The politicization of SCOTUS

By Sarah Lewerenz, Attorney at Law and Charlotte County Dems writer   

Republicans often say that the politicization of the Supreme Court of the United States (SCOTUS) started with Democrats’ 1987 rejection of President Ronald Reagan’s nominee to the Supreme Court, the ultra-conservative Judge Robert Bork because of his political views. I am old enough to remember, however, the Saturday Night Massacre which also likely played a very legitimate role in the rejection of Bork.

 For those not as ancient as I am, on Saturday night, October 20, 1973, President Richard Nixon ordered Attorney General Elliot Richardson to fire the Watergate Special Prosecutor Archibald Cox who was investigating Nixon in connection to a break-in of the Democratic National Committee’s offices located in the Watergate complex. Richardson refused to fire Cox and Nixon fired him. Nixon then ordered Deputy Attorney General William Ruckelhaus to fire Cox. Ruckelhaus refused and Nixon fired him.

Finally, Nixon ordered his Solicitor General Robert Bork, the same Robert Bork later nominated to the high court, to fire Cox and Bork complied. The country was appalled, and impeachment proceedings began 10 days later. Two days after that, Leon Jaworski was appointed the new Special Prosecutor.

Bork later claimed that he intended to resign after he fired Cox but was dissuaded from doing so by Richardson and Ruckelhaus. But, a resignation after the firing falls far short of the standard of refusing to fire Cox set by Ruckelhaus and Richardson. To be fair, Ruckelhaus did later say he was glad Bork had acted, saying he was worried about the stability of the government.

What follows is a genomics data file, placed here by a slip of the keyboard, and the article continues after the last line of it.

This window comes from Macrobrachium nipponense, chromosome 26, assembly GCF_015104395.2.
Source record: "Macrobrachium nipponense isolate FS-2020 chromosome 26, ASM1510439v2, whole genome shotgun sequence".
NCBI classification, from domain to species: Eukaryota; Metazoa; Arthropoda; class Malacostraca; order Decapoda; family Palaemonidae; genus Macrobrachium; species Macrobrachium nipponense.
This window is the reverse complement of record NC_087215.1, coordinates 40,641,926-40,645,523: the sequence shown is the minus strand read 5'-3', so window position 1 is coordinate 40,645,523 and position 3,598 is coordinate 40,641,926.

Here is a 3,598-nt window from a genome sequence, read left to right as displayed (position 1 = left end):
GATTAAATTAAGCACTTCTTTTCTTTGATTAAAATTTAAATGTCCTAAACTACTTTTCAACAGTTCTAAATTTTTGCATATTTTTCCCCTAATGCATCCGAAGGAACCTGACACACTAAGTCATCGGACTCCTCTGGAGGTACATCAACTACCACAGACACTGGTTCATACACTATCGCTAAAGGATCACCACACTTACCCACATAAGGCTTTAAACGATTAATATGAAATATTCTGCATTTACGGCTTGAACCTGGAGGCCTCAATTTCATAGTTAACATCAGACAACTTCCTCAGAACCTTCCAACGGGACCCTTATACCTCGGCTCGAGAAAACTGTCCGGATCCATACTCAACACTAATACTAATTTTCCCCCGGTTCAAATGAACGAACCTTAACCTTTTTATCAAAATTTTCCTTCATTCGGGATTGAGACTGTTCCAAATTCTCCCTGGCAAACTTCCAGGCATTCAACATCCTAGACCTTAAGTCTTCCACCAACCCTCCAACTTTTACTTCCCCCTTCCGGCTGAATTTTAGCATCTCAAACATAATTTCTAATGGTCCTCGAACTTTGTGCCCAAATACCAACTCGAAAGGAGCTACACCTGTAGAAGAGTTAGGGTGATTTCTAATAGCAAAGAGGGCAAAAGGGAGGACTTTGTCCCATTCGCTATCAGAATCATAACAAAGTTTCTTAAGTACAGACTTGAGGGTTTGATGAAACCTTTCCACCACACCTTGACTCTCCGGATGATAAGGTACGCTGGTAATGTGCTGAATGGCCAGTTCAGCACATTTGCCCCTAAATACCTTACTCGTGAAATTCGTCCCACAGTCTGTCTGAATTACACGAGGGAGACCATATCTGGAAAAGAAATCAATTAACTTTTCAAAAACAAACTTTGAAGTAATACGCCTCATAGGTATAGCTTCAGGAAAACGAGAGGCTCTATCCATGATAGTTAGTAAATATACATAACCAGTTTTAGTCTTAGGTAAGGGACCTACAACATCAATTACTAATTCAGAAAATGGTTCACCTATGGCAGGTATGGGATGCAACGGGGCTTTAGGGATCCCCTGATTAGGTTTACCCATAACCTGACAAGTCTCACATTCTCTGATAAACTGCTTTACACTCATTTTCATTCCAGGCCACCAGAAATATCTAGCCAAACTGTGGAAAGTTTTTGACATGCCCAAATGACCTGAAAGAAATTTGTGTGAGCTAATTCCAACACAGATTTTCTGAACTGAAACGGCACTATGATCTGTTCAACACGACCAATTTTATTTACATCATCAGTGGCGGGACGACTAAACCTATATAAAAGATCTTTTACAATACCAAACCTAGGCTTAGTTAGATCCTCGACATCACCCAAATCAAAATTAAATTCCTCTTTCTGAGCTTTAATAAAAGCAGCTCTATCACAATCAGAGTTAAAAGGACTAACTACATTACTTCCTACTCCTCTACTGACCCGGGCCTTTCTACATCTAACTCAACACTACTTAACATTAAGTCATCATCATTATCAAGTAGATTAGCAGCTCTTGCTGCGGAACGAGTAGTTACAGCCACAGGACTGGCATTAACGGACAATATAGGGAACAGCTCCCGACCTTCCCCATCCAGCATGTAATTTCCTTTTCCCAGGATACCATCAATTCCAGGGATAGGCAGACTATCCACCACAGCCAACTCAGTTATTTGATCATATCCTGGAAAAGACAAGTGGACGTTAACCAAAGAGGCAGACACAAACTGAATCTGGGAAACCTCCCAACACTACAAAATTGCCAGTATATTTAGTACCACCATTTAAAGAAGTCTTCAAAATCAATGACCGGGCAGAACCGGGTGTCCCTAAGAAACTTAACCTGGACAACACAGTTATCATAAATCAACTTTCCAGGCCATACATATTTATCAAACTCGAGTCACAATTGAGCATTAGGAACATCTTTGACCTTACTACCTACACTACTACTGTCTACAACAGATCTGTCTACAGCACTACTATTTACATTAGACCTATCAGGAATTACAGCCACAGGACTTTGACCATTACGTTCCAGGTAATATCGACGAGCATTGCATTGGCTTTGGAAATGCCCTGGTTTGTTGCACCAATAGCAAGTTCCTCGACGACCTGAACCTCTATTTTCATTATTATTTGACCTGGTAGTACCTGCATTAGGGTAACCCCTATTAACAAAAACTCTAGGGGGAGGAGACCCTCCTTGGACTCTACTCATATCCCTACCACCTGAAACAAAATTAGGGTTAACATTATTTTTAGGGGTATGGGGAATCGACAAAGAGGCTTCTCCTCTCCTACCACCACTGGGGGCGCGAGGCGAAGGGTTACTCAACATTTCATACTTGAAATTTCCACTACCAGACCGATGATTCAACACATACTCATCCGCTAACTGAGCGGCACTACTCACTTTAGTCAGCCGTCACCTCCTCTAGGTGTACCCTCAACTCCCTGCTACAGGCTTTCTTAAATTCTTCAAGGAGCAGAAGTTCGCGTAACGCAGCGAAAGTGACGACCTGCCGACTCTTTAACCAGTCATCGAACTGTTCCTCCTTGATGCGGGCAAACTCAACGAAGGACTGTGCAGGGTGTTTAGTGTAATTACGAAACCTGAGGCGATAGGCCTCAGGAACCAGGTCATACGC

Noteworthy also are claims that at the time, Nixon had promised Bork his next nomination to the U.S. Supreme Court. (Nixon never got a chance to nominate another Supreme Court Justice before he resigned.)

Bork denied he had acted illegally in firing Cox at his 1987 Supreme Court confirmation hearing before the U.S. Senate Judiciary Committee.  But, just 24 days after Bork fired Cox in 1973, a federal district judge had ruled his firing of Cox was illegal, a fact which Bork would certainly have been aware.

Robert Bork was certainly extremely conservative and out of step with the country’s views on many issues as well as our Declaration of Independence’s stated belief in the rights of all Americans:

“We hold these truths to be self-evident, that all men are created equal, that they are endowed by their creator with certain unalienable Rights, that among these are Life, Liberty and the pursuit of Happiness.”

On July 3rd, 2019 conservative writer George Will’s wrote a profound and relevant column on the importance of the Declaration of Independence in decisions of the Supreme Court. Read it here.

I have little doubt that, in addition to his conservative views, that Bork’s firing of the Watergate Special Prosecutor played a role in the rejection of his nomination to the Supreme Court. Bork was nominated to the Supreme Court just 13 years after Nixon’s resignation, so the taint of Bork’s association with Nixon would have been still fresh in people’s minds, especially among many Democratic senators.

So, even if you don’t believe Bork should have been rejected for his ultra conservative views, his firing of the Special Prosecutor and its goal of obstructing the Watergate investigation into Nixon’s corruption surely disqualified him from sitting on the U.S. Supreme Court.

Image Credits: Time Magazine
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